Pumpkin Has Prebiotics and Benefits Diabetes and Cancer

Pumpkin has prebiotics and other beneficial plant compounds that make it a rising star in investigations for diabetes and other inflammatory conditions. The dried pulp is being considered in the treatment of diabetes. It definitely has more uses than just jack-o-lanterns and pumpkin pie! Some researchers recommend pumpkin for daily consumption.

Pumpkin is a member of the Cucurbita pepo species, the group of squashes commonly known as summer and winter squashes.

Pumpkin is predominantly complex carbohydrate, with very little protein and fat. It is a fantastic source of carotenoids, which are antioxidants and vitamin A precursors. The main carotenoid is beta-carotene, but lutein, lycopene, alpha-carotene and cis-beta-carotene have also been found. Pumpkin contains minerals such as potassium, sodium, calcium (20-40 mg/0.5 cup) and magnesium.

Pumpkin Has Prebiotics

Pumpkin contains approximately 3 g of fiber per 0.5 cup.  Pumpkin has prebiotics that make it suitable for use in the development of a fermented pumpkin-based water kefir beverage, which has abundant Lactobacillus bacteria. It is also used as a fermentation substrate in wines and beer. Pumpkin has prebiotics such as xylitol and complex polysaccharides, which are broken down distribute into monosaccharides such as mannose, glucose, xylose, fucose, and ribose, among others.  As previously mentioned, it also has carotenoids, some of which have prebiotic effects.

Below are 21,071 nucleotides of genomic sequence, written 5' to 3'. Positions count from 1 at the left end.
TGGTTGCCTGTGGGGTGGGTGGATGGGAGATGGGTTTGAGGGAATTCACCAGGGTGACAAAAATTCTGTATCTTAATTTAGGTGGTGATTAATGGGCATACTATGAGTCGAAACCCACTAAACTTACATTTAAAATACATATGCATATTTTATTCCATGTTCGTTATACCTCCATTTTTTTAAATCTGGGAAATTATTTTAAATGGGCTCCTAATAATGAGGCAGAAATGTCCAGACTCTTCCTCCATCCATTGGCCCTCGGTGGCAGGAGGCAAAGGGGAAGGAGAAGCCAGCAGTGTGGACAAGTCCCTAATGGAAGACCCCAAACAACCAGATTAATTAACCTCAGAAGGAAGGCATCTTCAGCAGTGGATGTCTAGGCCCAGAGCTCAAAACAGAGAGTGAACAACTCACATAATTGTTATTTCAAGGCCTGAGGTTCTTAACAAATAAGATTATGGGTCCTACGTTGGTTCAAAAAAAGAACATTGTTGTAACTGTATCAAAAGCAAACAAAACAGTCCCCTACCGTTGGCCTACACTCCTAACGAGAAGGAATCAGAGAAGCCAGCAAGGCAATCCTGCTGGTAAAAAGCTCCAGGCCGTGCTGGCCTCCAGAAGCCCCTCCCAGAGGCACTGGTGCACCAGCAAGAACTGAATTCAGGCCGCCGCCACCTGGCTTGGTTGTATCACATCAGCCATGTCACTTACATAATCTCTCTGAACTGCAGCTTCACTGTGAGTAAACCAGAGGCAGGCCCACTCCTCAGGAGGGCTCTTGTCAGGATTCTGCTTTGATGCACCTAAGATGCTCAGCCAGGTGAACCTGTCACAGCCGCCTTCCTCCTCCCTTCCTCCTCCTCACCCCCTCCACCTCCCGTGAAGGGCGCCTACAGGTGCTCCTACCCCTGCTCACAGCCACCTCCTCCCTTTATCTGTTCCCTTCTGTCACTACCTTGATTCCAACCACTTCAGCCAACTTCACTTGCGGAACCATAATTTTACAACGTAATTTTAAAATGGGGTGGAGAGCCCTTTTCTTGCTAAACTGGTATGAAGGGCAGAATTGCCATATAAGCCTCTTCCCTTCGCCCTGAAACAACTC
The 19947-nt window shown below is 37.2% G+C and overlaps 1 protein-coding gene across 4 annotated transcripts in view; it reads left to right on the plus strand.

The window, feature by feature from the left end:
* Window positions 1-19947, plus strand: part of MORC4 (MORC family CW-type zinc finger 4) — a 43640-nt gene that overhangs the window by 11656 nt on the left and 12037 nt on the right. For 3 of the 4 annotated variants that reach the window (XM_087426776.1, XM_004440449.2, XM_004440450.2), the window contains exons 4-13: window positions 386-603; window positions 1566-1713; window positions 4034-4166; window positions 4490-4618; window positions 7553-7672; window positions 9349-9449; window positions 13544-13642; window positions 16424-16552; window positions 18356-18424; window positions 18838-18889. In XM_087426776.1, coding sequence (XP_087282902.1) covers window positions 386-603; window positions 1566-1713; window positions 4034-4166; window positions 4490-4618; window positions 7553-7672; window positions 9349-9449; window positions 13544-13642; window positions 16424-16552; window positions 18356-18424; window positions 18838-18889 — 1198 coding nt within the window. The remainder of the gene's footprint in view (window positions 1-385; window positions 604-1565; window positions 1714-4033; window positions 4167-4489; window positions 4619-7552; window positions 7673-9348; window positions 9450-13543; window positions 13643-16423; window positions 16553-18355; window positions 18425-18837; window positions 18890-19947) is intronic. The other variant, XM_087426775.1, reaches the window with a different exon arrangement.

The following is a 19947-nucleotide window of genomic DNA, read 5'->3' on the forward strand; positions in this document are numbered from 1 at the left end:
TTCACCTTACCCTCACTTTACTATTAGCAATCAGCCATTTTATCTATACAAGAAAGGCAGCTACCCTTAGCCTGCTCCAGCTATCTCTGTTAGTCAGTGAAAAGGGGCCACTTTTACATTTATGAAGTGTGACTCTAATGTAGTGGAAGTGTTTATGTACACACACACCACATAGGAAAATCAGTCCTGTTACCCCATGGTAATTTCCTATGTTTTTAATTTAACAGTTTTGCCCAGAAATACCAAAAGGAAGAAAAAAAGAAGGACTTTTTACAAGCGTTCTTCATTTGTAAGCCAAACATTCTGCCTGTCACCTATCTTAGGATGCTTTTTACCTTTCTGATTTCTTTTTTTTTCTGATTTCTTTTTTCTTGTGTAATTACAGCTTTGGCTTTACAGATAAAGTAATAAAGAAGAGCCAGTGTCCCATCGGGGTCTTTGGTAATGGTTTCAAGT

Pumpkin has prebiotics to help beneficial microbes populate, but its extracts also have antibacterial, antifungal, and antiparasitic properties against pathogenic bacteria, fungi, and Giardia.

Pumpkin Has Diabetic and Anti-Cancer Effects

Investigations have found that pumpkin has many beneficial compounds for health:

  • Anti-Diabetic Effects: Pumpkin crude extract from pumpkin powder was tested in a diabetic mouse model. The diabetic mice were treated with pumpkin extracts by intraperitoneal injection at dosages of 100, 200 and 400 mg/kg body weight. The results showed that the blood glucose levels in the diabetic mice were significantly reduced.
  • Anti-Diabetic Effects: Pumpkin polysaccharides protected pancreatic islet cells in vitro from injury from streptozotocin by increasing levels of super-oxide dismutase, decreasing malondialdehyde, and reducing the production of nitric oxide. Insulin-producing beta cells are a type of pancreatic islet cell.
  • Anti-Diabetic Effects: The complex carbs in pumpkin reduced blood glucose levels and improved glucose tolerance when injected intraperitoneally into alloxan-induced diabetic rats.
  • Anti-Diabetic Effects: In a study of diabetic, critically-ill patients in ICU, 5 grams of freeze-dried powder of a type of winter squash similar to pumpkin, twice per day for 3 days, quickly decreased high blood glucose levels. This was significant because hyperglycemia (high blood sugar) frequently occurs in diabetics after critical illness or injury.